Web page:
In contrast, patients expect to undress for an internist or family physician, because disrobing for pelvic or rectal exams often is part of their annual physical examinations.
What does IN stand for?
IN stands for Internist
This definition appears very frequently and is found in the following Acronym Finder categories:
- Science, medicine, engineering, etc.
See other definitions of IN
We have 37 other meanings of IN in our Acronym Attic
- Insect Nation (Adam Ant fans)
- Inspection Nucléaire (French: Nuclear Inspection)
- Instrução Normativa (Brazilian taxes)
- Instructor Navigator
- Intelligence (office of, DOE)
- Intelligent Network
- Intelligent Networking
- Intelligent Notification (MiR3, Inc., San Diego, CA)
- Intermec (stock symbol)
- Intra Nasal
- Key Punch Operator and Supervisor (US Navy)
- Macedonian Airlines (IATA airline code)
- Peruvian Inti (national currency)
- Inches of Mercury
- Inch pounds
- In Its Original Place
- Italian Network on Congestive Heart Failure (database)
- Indian National Plant Genetic Resources System (National Bureau of Plant Genetic Resources)
- In-Space Technology Experiments Program (NASA)
Samples in periodicals archive:
Steven Taback has a framed photo of Yeneneh Betru, who was a 35-year-old internist when he died as a passenger on American Airlines Flight 77 on Sept.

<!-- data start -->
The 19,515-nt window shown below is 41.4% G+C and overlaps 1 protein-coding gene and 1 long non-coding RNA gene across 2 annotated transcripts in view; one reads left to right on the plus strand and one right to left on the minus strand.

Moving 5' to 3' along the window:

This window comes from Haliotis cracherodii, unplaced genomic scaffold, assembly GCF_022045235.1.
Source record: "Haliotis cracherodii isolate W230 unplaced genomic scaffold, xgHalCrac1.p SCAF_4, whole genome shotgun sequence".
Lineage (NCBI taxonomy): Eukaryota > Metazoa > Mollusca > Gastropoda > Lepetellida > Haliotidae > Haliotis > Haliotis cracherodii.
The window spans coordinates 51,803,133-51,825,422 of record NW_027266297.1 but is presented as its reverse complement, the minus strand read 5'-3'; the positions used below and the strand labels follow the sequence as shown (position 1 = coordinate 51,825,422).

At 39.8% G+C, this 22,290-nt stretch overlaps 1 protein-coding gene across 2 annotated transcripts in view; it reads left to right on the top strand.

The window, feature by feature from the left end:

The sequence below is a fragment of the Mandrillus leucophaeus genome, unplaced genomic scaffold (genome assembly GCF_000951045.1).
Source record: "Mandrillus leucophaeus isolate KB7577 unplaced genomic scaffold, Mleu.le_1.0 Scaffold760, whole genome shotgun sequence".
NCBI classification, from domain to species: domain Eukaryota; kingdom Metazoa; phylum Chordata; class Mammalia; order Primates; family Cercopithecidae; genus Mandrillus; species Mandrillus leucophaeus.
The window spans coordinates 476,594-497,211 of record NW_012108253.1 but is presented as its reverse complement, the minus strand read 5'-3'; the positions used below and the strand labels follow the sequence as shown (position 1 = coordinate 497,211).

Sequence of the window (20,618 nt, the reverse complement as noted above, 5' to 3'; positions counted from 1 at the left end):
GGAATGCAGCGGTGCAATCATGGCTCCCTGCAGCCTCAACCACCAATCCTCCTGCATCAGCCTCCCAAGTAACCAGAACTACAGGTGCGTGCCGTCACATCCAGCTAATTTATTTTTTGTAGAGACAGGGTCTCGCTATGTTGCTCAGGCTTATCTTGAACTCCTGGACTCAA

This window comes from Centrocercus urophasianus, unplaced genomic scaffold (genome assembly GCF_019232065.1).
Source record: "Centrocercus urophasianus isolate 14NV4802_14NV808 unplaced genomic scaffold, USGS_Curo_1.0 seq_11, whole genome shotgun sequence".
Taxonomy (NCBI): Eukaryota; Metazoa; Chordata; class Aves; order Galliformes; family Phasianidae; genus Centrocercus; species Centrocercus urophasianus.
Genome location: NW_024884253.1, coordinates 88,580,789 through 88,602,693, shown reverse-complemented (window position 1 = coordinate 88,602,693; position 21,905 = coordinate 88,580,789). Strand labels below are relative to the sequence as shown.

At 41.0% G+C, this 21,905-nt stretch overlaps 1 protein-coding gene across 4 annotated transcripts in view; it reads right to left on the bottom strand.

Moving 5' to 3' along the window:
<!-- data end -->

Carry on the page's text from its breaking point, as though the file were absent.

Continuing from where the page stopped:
But in a recent study, even after correcting for variables such as years in practice, specialty, and hours practiced per week, women internists in Pennsylvania earned 15% less than men.
Two Seattle general internists established the first concierge practice in 1996.
My concern is that the school director appears to have little or no understanding of eating problems, based on her recommendation that all the girl needs is a visit to an internist and nutritionist.
Care Choices' Web site states that members must select a primary-care physician, and that physician could bean internist.
On closer examination, diagnoses of Gulf War syndrome are often replaced by findings of depression, stress reactions, and related disturbances, reports a team led by internist Michael J.
In a study published in the June 1997 issue of Gastroenterology, diverticulitis patients treated by gastroenterologists experienced shorter hospital stays and a lower risk of readmission than patients treated by family practitioners or internists.